The pattern of B-field cancellation in the package approximates the following: vector C cancels both II(input) areas and vector F cancels both II (output) areas. Vector B cancels I(input) between SG1 and G, and vector A cancels I(input) between SG2 and G. Likewise, vector D reduces I(output) between SD2 and D and vector E reduces I(output) between SD1 and D. Vectors G and H of the converging source leads combine to further reduce all four I areas. As shown in FIG. 3, at the source pad where the source leads are attached, vector A cancels vector E and vector B cancels vector D.
In order for the magnetic fields to remain in perfect counterbalance, the impedance of the input and output sections must be carefully controlled and be identical. This is accomplished by matching the impedance characteristics along the current path from the external circuit to the semiconductor. All the leads are gold plated dead soft copper. The leads are very broad in order to accommodate the currents flowing along the surfaces that result from operating at high frequency and high power, but shallow in depth to minimize the area to minimize the dielectric space of the facing surfaces between the leads, thereby reducing capacitance. The leads are also spaced at sufficient distance to provide an adequate voltage holdoff to prevent arcing. The parallel leads assure that the capacitance and inductance is held constant to the entry threshold of the package.
Once the current passes from the lead through the package metallization, it must be funneled into the focal point of the semiconductor gate. In order to prevent an abrupt impedance change and more closely approximate a current sheet, the multiple bond wires are attached to the widest possible width along the metallization pads 13, 15, 17, and 19, as shown in FIG. 3, in such a way that they have a flat, planar relationship, like a ribbon, and arc in a cone shape to the gate. This allows the bond wires to emulate the flat incoming leads and metallizations, and minimize the skin effect, while at the same time smoothing the impedance change leading to the semiconductor. The identical multiple bond wire attachment is used for the gate lead and all four source leads. In FIG. 3 the four sets of multiple bond wires are identified as 13A, 15A, 17A, and 19A, respectively, and may referred to as first, second, third and fourth sets, respectively, of multiple bond wires. A first end (e.g. 13B) of each bond wire is connected to a ground plane conductor metallization pad (e.g. 13) and the second end (e.g. 13C) of each such wire is connected to the connection pad 14 on the source area. The second, third and fourth sets of bond wires 15A, 17A and 19A are connected similarly in the manner shown in FIG. 3.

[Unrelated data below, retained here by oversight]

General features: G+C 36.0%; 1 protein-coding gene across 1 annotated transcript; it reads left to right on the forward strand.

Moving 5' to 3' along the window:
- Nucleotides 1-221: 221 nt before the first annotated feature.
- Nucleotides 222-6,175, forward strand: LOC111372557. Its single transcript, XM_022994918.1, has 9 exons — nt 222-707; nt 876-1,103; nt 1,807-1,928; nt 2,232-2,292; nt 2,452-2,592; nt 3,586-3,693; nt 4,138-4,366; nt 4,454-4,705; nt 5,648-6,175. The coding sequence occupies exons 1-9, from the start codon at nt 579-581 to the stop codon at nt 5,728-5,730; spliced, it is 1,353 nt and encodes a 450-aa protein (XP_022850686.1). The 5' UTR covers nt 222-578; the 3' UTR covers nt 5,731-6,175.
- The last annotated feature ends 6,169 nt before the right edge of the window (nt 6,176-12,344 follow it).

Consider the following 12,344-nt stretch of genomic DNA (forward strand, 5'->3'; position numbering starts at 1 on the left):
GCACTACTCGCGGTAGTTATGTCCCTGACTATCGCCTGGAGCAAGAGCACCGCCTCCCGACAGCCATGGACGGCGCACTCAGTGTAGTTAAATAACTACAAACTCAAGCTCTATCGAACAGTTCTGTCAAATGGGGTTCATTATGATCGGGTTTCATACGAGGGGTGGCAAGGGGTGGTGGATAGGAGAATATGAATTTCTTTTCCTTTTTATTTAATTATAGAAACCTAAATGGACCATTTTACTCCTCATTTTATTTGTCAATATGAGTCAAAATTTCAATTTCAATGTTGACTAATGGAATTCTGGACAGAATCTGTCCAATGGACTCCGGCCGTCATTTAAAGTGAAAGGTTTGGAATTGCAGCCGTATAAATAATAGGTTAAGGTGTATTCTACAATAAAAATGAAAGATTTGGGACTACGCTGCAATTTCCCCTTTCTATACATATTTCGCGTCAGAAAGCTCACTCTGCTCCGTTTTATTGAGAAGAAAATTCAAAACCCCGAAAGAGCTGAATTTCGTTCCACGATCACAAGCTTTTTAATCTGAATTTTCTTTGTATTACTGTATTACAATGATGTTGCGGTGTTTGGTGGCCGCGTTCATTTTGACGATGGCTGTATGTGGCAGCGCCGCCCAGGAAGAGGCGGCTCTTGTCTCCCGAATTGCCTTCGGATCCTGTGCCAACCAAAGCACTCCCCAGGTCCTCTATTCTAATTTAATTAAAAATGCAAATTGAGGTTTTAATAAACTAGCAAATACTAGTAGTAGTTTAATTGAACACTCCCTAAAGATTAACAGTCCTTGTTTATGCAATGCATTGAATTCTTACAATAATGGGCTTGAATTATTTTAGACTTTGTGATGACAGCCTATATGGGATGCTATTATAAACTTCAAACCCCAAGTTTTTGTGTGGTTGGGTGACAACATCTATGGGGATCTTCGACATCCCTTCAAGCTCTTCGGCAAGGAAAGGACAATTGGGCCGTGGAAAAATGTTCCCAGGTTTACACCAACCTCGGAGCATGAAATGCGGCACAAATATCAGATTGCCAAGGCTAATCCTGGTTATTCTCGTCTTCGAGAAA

FIGS. 1A and 1B also illustrate other features of the packaging techniques of the present invention. Each of the leads are thin and wide conductive strips. Each lead has been provided with a stress relief bend 16, as illustrated.
The stress relief bend in each lead enables the outer end of the lead to move in X, Y, or Z directions without putting stress on the device 10. This feature allows the device to expand and contract freely in response to thermal loading, without possible damage to the leads or the device.
The radius of the stress relief bend should be ten or more times the thickness of the lead. Although two types of stress relief bends are illustrated in the drawings, other types could also be used.
FIG. 4A is a side elevational view illustrating a prior art packaging concept in a power MOSFET device. The device 40 is soldered to a copper case 42 with solder 41. The copper case is then coated with a layer of a conventional thermal compound layer 44 and then placed on top of a mica washer 46. A thermal compound layer 45 is the last material boundary from the die to the heat sink 48. This entire assembly is then put in compression. This multiplicity of thermal barriers greatly reduces the power dissipating ability of the die 40.
FIG. 4B is a side elevational view of a packaging concept of the present invention. The power MOSFET device 50 is soldered to a beryllium oxide substrate 52 using solder 51. This substrate has a coefficient of expansion of 8, which is very close to that of gallium arsenide at 6.8 and silicon at 5.
The beryllium oxide substrate typically has a thickness in the range of about 0.015 to 0.060 inch, depending upon the termal and mechanical requirements. Another substrate which could be used in place of BeO is diamond.